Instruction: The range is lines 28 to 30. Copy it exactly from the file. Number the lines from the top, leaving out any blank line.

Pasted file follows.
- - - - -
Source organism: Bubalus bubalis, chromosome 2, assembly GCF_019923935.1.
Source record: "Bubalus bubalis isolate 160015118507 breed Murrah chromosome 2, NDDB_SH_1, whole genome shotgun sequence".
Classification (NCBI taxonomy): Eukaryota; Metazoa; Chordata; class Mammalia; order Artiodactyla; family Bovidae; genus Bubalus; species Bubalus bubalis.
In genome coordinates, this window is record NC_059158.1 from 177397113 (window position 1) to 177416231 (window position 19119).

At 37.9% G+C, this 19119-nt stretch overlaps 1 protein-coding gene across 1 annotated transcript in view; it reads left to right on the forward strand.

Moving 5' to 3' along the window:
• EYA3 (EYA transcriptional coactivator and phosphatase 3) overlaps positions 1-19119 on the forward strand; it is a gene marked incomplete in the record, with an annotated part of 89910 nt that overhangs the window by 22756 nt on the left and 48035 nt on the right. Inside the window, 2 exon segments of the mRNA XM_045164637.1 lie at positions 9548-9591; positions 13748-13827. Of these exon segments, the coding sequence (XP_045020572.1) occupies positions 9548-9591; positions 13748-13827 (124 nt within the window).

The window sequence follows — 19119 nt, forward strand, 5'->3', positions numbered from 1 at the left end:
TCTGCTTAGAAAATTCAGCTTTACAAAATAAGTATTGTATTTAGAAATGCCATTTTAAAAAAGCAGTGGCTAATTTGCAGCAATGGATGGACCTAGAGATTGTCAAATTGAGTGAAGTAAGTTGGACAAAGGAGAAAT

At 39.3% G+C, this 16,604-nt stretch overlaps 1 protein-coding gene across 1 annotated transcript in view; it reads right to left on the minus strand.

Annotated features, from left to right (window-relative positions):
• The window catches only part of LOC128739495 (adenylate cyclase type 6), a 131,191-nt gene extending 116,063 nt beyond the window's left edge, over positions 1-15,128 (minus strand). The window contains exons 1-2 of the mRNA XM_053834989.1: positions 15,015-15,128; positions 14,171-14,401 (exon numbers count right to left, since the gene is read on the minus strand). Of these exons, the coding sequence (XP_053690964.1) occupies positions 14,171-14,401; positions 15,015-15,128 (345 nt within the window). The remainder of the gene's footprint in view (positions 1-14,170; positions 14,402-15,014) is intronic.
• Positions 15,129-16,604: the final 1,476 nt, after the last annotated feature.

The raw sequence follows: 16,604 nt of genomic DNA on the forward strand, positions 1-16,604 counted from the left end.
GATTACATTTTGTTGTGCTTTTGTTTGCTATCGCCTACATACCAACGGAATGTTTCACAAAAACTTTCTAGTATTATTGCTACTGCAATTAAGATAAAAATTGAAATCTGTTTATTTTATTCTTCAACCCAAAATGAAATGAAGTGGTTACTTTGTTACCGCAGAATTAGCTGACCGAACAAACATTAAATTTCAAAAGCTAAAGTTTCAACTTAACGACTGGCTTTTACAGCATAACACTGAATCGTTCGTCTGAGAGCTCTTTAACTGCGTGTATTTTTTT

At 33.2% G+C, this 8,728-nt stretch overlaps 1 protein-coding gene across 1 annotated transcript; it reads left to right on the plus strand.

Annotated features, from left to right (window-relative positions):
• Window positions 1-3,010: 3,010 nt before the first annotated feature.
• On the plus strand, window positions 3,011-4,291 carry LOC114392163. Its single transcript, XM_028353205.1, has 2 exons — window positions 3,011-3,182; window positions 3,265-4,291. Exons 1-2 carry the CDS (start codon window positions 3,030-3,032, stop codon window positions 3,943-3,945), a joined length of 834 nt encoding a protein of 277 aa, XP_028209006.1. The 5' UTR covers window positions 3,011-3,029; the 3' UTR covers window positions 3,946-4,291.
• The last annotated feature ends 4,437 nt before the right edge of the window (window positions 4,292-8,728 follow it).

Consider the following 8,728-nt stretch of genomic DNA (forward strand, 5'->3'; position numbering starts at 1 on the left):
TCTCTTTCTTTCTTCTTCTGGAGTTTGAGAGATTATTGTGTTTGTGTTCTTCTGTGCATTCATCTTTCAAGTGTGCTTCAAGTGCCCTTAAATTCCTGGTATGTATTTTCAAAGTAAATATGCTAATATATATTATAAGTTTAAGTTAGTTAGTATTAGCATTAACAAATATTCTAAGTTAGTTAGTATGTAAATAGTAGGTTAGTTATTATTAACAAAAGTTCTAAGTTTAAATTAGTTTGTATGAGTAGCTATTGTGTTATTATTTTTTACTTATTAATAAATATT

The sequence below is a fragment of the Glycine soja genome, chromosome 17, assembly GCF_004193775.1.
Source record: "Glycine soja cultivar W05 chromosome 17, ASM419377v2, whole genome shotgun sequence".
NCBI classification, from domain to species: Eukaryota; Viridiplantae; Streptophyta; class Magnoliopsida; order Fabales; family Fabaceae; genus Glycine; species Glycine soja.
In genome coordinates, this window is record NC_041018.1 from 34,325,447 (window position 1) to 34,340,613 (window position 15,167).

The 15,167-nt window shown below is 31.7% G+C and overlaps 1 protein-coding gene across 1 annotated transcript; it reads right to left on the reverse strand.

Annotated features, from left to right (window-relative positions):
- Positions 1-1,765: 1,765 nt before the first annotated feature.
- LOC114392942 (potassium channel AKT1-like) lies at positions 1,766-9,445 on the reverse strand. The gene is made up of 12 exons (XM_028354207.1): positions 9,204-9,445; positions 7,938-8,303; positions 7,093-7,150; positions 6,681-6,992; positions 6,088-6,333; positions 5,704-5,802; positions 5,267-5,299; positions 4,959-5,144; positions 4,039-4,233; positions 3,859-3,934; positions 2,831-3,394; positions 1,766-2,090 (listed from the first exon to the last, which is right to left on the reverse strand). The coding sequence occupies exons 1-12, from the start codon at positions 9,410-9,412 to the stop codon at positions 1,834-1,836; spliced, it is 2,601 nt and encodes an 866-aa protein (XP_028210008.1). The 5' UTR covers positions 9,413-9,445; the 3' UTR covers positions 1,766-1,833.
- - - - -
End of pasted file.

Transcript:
Annotated features, from left to right (window-relative positions):
- Positions 1-1,765: 1,765 nt before the first annotated feature.
- LOC114392942 (potassium channel AKT1-like) lies at positions 1,766-9,445 on the reverse strand. The gene is made up of 12 exons (XM_028354207.1): positions 9,204-9,445; positions 7,938-8,303; positions 7,093-7,150; positions 6,681-6,992; positions 6,088-6,333; positions 5,704-5,802; positions 5,267-5,299; positions 4,959-5,144; positions 4,039-4,233; positions 3,859-3,934; positions 2,831-3,394; positions 1,766-2,090 (listed from the first exon to the last, which is right to left on the reverse strand). The coding sequence occupies exons 1-12, from the start codon at positions 9,410-9,412 to the stop codon at positions 1,834-1,836; spliced, it is 2,601 nt and encodes an 866-aa protein (XP_028210008.1). The 5' UTR covers positions 9,413-9,445; the 3' UTR covers positions 1,766-1,833.